Job fair for criminal offenders held in downtown Albany - WALB.com, Albany News, Weather, Sports

Job fair for criminal offenders held in downtown Albany

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The Good Will table set up at Thursday's job fair for criminal offenders The Good Will table set up at Thursday's job fair for criminal offenders
Isaac Gardner, Job Applicant Isaac Gardner, Job Applicant
Winfred Dukes, Dukes Edwards & Dukes CEO Winfred Dukes, Dukes Edwards & Dukes CEO
Leslie Lamb, Chief Parole Officer Leslie Lamb, Chief Parole Officer
Isaac Gardner, interviewing with an employer during Thursday's job fair. Isaac Gardner, interviewing with an employer during Thursday's job fair.
ALBANY, GA (WALB) -

Felons looking for a fresh start got a little help in downtown Albany Thursday.  The State Board of Pardons and Paroles, the Georgia Department of labor, and a handful of companies collaborated on a job that was the first of its kind in the city.

Probation officers said attaining and keeping a job is a tremendous challenge for offenders.  But they said steady employment plays a huge role in keeping them out of trouble.

The George Brown Hall at 125 Pine Avenue is full of men and women looking for a second chance.

"People say it's hard...it's hard to live down the past.  It's hard.  I don't care how much I give to a community, or how much community service I do, there's gonna always be that person that says 'Oh, that's that dope dealer,'" said Isaac Gardner, Job Applicant.

Isaac Gardner was released from prison two years ago, and has been struggling to find work.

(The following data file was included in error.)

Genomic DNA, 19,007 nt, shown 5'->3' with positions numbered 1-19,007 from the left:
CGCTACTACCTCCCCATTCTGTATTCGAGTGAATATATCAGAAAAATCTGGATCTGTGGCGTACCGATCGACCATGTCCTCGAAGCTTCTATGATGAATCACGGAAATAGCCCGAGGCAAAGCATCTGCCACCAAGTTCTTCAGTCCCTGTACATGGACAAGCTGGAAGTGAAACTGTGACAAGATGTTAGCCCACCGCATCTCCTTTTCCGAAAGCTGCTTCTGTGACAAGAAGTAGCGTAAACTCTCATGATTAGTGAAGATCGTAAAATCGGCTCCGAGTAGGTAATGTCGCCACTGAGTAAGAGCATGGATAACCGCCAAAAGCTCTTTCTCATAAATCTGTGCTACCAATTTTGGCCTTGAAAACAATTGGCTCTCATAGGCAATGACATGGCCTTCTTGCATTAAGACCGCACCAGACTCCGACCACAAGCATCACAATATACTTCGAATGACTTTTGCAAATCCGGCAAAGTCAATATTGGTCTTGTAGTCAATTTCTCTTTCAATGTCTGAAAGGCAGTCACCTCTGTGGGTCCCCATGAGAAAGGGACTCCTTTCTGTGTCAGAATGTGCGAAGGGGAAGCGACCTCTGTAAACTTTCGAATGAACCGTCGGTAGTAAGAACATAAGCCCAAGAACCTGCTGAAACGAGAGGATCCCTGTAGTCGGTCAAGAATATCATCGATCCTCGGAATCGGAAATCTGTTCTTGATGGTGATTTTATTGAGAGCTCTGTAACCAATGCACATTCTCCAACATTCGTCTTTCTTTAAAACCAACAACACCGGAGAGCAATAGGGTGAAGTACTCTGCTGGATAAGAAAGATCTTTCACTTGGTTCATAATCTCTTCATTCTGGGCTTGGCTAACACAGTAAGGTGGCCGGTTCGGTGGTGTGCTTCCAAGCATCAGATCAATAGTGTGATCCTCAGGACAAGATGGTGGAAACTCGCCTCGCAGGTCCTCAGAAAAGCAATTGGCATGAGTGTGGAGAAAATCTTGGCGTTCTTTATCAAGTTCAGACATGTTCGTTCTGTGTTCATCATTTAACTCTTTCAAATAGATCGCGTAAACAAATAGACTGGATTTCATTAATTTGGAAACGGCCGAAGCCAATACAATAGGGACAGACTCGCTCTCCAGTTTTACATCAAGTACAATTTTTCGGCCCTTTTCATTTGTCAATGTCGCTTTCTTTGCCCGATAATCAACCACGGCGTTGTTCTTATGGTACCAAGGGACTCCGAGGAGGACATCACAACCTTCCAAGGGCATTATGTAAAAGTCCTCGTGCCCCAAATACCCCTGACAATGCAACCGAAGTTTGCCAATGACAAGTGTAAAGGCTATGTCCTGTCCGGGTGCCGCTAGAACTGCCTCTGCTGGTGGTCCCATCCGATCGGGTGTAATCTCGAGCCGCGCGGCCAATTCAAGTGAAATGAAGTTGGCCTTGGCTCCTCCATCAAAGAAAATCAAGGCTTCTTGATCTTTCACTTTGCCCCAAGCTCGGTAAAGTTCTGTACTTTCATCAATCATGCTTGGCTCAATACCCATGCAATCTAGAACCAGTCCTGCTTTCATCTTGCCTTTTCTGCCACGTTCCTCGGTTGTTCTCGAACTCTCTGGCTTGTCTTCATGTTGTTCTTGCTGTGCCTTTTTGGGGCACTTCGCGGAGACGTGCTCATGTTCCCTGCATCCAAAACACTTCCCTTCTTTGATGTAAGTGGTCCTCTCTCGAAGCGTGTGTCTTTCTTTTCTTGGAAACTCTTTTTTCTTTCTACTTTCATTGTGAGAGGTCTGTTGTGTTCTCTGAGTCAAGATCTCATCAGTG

"If you've got anything dealin' with breaking into stuff, or stealing folks money, or anything like that, it's hard.  It's gonna be super hard.  That's the biggest problem is being...that burglary on my record.  That's the biggest thing that killed me," said Gardner.

But employers are interviewing offenders like Gardner for some openings within their companies.

"If a man or a woman that's committed an infraction, and that have served their time and given their commitment back to society, then they really should have an opportunity to prove themselves," said  Winfred Dukes, Dukes Edwards & Dukes CEO.

Dougherty County employers and non-profit organizations are some of the participants in the fair.

It's all part of a larger effort to help reform offenders and give them the tools to succeed.

"Vocational Rehab, Good Will…we all are partnering together to work towards our clientele.  Because if an individual has a job, their likelihood of going back to prison decreases significantly," said Leslie Lamb, Chief Parole Officer.

Many employers are reluctant to hire applicants with a criminal past.  But Lamb said each offender comes with a team of problem solvers.

"When you're employing an offender, not only are you employing that offender, you have the parole officer, you have the probation officer, you have the federal probation officer there also.  So if there is an issue, if there is a concern, you have somebody else to call," said Lamb. 

But with a little luck, and help from the corrections department, Gardner and other job seekers like him can look forward to a brighter future.

Parole officers said the turnout was great, and say they expected about 250 offenders to show up by the end of the fair.

Chief Lamb said they're planning on hosting another job fair in six months, and she hopes more employers will take part.

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